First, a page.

So there is caution that needs to be set, a sign in Turkish with a Turkish government proclamation does not make it so and we need to realise that it is equally likely that Iran is playing the ‘tool’ card here and if the reactions are not careful the outfall may be a lot larger than we can correct for.

The entire month we have been treated to the interactions and it is important to play the game with caution, because at present, we must recognise that Turkey is merely planning to open an embassy in eastern Jerusalem, whilst on the same front they are stating ‘the capital of Palestine’, a wrongful opinion, that is still their right to make (whether correct or not), the Embassy play is possible because the US opened one there, so that puts the state of Israel in an awkward light if the Turkish embassy is suddenly rejected. The rest is a different kind of ginger. Who are the actual players? Is it Turkey, Iran or Hezbollah? That part is not easily answered and until the evidence is brought to light, no actual finding can be regarded as absolute.

Another place where Turkey is active is off course anything related to Iran. The setting is that Turkey refuses to stop importing Iranian crude oil and we might side one way or another yet is there any legal recourse? With India stopping the Iranian import, the Iranian economic outlook is even worse than the worst settings we saw earlier, in this is Turkey playing too dangerously? In the setting where we see Economy Minister Nihat Zeybekci giving us: ““The decisions taken by the United States on this issue are not binding for us. Of course, we will follow the United Nations on its decision. Other than this, we will only follow our own national interests,” Turkey’s Economy Minister Nihat Zeybekci said as quoted by daily Hurriyet, adding that “we will pay attention so our friend Iran will not face any unfair actions.”“, the academic question becomes ‘Does Economy Minister Nihat Zeybekci have a point?

The UN removed the trade restriction, even as the US and EU are enforcing them, what legal foundation is there? You see, at the heart of the matter is that United Nations Security Council Resolution 2231 where the removal of UN sanctions against Iran were removed. Even when we consider the Deutsche Welle 2 years ago with ‘Iran missile tests defied UN resolution, say US and European allies‘, the setting is that this was not illegal, the quotes “Council diplomats said the case for new UN sanctions on Iran was weak. Moreover, Western officials said that although the launches went against 2231, they were not a violation of the core nuclear agreement between Iran, Britain, China, France, Germany, Russia and the United States” and “The letter from the four powers stopped short of calling the Iranian launches a “violation” of the resolution, which calls for Iran to refrain for up to eight years from activity, including launches, related to nuclear-capable ballistic missiles. Diplomats say key powers agree the resolution’s language is not legally binding and cannot be enforced through the use of sanctions or military force” these two are directly the setting. We cannot state as evidence as it is or is not nuclear advancements and as elected legal minds more experienced than me state that the setting is not legally binding, Turkey has a case that it can continue. That is the setting we see ourselves in and even as we see more and more flak coming from the US and the EU, there is no given that Turkey is actually out of bounds on this one setting. It seems that the setting is to some extent hypocrite in actions against Turkey and that too must be stated. The reasoning is that the quotes given by Turkey are also confirmed with “At the same time, oil importers including Japan, South Korea, and India, as well as European countries have said they will continue buying Iranian crude“, even as India is turning that setting back, Japan is not and exactly how many sanctions is America now imposing on Japan?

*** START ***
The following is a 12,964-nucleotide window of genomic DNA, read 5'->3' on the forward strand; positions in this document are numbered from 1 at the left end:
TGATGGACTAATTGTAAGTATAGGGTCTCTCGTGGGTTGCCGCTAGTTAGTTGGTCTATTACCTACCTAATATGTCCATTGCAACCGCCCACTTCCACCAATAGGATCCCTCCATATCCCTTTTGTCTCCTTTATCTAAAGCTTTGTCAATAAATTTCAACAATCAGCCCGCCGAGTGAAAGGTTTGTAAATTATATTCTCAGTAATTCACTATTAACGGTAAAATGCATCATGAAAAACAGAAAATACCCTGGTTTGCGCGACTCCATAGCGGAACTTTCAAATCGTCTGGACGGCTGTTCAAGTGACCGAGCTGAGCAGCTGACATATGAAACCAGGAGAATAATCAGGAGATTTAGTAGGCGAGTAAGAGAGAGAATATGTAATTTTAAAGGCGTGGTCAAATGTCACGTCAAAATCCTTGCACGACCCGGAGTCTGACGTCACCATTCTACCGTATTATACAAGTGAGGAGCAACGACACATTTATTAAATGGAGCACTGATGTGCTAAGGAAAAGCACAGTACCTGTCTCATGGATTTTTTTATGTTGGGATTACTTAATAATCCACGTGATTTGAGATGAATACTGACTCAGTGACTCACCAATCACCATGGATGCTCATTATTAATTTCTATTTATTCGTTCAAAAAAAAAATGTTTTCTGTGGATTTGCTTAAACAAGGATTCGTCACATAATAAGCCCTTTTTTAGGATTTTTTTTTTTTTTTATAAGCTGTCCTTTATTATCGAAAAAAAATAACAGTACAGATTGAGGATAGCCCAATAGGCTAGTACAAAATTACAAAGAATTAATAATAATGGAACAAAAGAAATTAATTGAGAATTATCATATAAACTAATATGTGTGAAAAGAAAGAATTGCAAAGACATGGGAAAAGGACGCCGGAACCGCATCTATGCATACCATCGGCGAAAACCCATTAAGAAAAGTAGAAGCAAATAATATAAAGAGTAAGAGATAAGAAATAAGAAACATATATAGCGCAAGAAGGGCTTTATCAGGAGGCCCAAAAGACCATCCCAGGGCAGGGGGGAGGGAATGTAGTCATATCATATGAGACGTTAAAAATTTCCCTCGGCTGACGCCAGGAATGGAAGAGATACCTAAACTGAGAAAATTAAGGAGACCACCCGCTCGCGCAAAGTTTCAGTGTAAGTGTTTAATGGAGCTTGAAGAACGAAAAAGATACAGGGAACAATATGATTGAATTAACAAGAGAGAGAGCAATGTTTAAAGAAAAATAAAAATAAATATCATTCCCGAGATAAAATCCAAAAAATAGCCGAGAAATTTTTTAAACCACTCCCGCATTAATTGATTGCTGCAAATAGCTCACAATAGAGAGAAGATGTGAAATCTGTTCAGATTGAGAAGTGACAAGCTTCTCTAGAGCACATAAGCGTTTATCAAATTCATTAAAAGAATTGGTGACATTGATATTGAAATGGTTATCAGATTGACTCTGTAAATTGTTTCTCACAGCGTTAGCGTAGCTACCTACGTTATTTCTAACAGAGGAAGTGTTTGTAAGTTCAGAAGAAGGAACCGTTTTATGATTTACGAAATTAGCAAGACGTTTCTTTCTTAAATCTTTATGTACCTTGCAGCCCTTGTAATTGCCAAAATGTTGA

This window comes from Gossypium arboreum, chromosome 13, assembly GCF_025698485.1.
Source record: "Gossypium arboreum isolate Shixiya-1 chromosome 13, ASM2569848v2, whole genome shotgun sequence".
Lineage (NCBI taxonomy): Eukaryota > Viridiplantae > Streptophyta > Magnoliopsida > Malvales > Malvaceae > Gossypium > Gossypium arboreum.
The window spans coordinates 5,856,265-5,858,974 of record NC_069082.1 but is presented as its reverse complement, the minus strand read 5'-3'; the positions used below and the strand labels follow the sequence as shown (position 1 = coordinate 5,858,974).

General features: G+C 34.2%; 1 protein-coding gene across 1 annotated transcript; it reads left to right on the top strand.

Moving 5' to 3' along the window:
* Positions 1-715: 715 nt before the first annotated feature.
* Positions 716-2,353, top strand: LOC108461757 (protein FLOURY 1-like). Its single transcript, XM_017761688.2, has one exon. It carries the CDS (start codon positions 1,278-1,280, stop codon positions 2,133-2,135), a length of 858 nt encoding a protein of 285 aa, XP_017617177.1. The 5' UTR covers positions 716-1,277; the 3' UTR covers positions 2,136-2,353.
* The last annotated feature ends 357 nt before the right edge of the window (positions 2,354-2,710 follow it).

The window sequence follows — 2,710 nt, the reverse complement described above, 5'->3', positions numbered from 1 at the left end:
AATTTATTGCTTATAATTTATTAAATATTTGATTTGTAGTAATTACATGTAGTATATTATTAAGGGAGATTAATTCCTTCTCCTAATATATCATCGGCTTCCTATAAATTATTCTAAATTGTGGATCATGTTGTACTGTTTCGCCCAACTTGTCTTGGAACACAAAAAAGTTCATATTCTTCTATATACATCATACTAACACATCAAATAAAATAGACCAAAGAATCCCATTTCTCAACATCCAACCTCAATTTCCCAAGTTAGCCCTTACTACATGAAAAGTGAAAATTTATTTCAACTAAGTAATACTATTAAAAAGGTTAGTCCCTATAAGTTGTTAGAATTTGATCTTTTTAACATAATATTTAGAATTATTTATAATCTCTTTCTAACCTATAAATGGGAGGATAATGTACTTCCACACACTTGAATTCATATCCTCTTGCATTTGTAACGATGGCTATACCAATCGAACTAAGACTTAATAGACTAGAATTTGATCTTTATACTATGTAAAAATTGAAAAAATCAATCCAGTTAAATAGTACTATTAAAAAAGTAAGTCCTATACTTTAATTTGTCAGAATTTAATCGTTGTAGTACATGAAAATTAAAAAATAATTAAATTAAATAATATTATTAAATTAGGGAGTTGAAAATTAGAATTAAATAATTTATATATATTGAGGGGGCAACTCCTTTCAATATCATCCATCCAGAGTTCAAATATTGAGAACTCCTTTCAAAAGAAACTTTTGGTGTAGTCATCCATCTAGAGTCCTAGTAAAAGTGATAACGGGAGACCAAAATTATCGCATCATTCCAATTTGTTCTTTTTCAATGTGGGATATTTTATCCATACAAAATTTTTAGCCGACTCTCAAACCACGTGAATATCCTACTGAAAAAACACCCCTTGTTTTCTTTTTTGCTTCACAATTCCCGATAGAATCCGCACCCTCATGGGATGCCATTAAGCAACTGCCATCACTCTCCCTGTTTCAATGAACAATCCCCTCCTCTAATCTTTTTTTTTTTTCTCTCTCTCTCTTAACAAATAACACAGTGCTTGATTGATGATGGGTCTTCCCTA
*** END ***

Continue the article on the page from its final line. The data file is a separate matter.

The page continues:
In all fairness, that too must be stated and even as I think that Turkey has been playing a much too dangerous game involving themselves with Iran on other fronts, we need to scale back some of the dialogues and find the accepted legal frames that are in play, if we do not do that, then we are merely catering to the EU and US to what refer to as their bully tactics and we should be better than that.

The complications seen on the political arena are expanding and as such whatever chance there was for EU ascension, the cold legal light should have clearly communicated that there was no chance for EU membership for Turkey, they undid the small chances they had long before the previous election s were held, so the French ‘special status’ remarks were all hot air with no direction and even less substance. It is seen through Reuters as they gave us “In a statement, the EU General Affairs Council said Brussels could not open any more ‘chapters’ or policy areas in accession talks or modernise the EU-Turkey customs union due to Ankara’s failure to meet European standards in various areas” yesterday, yet that setting had been clear for well over a year, so the end signal is merely a small light of cowardice from several political players.